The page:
What’s the great new business idea that will turn out a future winner? Will it be the branded second hand clothes shop? Or the Rent-a-bike-for-shopping? Or maybe a peer2peer network or the virtual farmers market?

Every CEO would like their business to be seen as the blueprint for successfully pulling through the recession, and would love to show the world how to plan for and manage a healthy business in hard times, and good.

We don’t exactly know which business ideas will be winners in the long term, or which ones will fare the best through the recession. But by combining our knowledge in sustainable business strategies, sustainable consumption and sustainable capitalism we’ve come up with a tool to help add some structure into the process of picking out the great new ideas.

The world is not likely to look the same coming out of the recession as it did falling into it. The strategies and business models that have been delivering success and wealth over the past decades won’t stack up. We’re facing global changes in how markets are regulated and governed. At the same time we’re also facing social and environmental challenges at an unprecedented scale. Whatever the next generation of the market economy looks like, it's pretty certain that new business issues like climate change will have to be high on the list of issues which determine business success.

All this makes it increasingly difficult to spot future winners. But we do know that they will have to be more sustainable and support sustainable consumption if they are to succeed in the long term. In the short term, getting more value from less makes sense in recession. In the long term, sustainability issues will frame the context business must succeed in.

So, with support from Sainsbury’s, we did some thinking on the various factors that help determine the future success of a business, and came up with a tool that can help businesses evaluate ideas and build a deep understanding of their strengths and weaknesses.

It’s still early days, but we do have the start of a Sustainable Business Model Tool that identifies potential impacts (positive and negative) associated with a new business idea in the supply chain and in the end-user stage. It is designed to help our partners focus on ideas with high potential for both sustainability and profitability, and it is supported by a large and growing database of existing ideas.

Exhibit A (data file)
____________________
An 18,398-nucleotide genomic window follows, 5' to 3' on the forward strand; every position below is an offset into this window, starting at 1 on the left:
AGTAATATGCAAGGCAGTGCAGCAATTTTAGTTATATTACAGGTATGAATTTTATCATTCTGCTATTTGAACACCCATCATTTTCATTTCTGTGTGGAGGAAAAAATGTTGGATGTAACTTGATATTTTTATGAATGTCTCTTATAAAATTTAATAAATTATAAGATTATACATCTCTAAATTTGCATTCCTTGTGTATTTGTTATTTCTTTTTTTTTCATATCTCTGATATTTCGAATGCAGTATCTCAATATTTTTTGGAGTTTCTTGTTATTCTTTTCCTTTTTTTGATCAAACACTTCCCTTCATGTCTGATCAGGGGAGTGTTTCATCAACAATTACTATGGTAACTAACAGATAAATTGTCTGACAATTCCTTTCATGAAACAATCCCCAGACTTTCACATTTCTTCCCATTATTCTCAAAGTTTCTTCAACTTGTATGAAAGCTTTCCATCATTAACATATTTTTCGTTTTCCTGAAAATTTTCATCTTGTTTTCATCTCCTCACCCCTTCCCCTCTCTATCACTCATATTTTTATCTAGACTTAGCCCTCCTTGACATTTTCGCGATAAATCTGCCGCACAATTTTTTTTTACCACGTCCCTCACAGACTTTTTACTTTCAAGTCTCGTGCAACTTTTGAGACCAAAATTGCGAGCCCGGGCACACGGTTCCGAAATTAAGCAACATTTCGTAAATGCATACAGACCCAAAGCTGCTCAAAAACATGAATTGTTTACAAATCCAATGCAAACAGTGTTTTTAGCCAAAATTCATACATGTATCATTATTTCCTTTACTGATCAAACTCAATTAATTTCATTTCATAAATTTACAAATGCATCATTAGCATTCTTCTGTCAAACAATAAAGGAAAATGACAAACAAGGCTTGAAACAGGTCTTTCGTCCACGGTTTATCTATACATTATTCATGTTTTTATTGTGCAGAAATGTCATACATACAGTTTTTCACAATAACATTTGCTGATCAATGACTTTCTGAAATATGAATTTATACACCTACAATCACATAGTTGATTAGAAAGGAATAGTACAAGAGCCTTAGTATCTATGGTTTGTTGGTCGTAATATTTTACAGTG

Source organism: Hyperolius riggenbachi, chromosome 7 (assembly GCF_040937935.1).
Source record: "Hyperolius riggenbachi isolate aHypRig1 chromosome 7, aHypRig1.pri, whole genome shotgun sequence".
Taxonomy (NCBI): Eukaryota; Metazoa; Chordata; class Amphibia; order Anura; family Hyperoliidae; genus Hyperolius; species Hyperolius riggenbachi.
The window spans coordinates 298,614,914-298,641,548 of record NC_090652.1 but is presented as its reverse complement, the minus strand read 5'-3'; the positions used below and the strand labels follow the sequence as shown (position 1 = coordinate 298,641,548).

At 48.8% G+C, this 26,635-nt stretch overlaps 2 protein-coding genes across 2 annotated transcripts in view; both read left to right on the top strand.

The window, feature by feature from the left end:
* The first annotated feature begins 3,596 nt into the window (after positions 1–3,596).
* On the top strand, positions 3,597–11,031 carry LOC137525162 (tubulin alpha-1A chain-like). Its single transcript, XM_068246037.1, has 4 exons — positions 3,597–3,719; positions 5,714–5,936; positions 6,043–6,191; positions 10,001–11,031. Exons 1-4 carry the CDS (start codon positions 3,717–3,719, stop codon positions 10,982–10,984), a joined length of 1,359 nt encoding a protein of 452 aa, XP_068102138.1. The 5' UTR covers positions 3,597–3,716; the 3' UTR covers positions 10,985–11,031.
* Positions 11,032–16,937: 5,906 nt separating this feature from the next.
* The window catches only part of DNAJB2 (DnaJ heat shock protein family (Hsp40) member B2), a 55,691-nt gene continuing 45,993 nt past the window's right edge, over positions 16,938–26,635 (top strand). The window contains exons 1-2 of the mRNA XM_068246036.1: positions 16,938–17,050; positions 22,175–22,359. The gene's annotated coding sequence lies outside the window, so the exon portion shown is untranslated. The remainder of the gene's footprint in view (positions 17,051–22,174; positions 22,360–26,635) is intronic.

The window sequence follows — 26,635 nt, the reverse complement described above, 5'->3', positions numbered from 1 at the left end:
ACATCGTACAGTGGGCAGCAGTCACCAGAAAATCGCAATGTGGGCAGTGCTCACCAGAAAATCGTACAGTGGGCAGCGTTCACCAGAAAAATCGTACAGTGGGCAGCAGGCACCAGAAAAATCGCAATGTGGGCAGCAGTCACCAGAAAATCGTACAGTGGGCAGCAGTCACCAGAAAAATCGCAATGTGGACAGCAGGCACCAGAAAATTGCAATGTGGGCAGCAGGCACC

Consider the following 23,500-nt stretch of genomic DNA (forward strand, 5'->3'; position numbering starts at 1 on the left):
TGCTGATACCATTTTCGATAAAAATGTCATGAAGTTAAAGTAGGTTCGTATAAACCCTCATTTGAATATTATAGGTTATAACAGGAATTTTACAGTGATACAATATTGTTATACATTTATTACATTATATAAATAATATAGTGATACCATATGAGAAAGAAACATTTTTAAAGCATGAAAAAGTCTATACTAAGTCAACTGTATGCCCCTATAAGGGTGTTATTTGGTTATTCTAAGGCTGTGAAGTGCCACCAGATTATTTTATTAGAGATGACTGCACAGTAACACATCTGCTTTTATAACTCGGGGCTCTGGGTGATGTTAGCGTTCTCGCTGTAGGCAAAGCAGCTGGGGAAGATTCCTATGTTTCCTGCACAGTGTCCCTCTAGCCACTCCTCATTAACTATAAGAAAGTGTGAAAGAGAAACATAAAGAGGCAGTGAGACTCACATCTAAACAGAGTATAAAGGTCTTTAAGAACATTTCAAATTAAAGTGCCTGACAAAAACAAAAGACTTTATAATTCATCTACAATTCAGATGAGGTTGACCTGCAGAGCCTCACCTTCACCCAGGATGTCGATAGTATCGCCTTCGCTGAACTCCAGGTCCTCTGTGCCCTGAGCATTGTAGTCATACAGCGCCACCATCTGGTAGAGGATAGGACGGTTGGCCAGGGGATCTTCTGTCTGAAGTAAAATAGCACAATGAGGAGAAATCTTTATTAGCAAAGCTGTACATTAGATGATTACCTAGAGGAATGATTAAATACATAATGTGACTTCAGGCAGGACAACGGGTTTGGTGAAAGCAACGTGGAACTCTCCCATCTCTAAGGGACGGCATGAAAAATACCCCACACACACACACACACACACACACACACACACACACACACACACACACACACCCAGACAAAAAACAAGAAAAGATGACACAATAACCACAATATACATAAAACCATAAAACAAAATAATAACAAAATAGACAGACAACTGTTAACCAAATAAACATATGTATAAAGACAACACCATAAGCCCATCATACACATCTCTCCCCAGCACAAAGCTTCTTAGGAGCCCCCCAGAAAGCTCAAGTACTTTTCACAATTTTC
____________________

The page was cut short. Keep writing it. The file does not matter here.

What is sustainable consumption?

As a minimum, sustainable consumption must:

  • Avoid approaching critical levels for local and global capitals on which we rely
  • Play many different roles in consumers’ lives, from meeting needs to creating identity
  • Develop a better choice of choice
  • Build coalition with government for “We have, so you can", enabling consumer-citizen to make the sustainable choice
  • Consider potential negative effects of going to scale
  • Contribute to smart growth that reduces the total environmental and social burden.
What is smart growth?
  • Growth on a sustainable trajectory, increasing welfare and environmental quality whilst decreasing material and energy use
  • Where choosing product or service (and so rejecting others) puts economy on the sustainable trajectory

To download report go to left hand side.

Read an interview with the Street Car founder Andrew Valentine in Green Futures (old website link)

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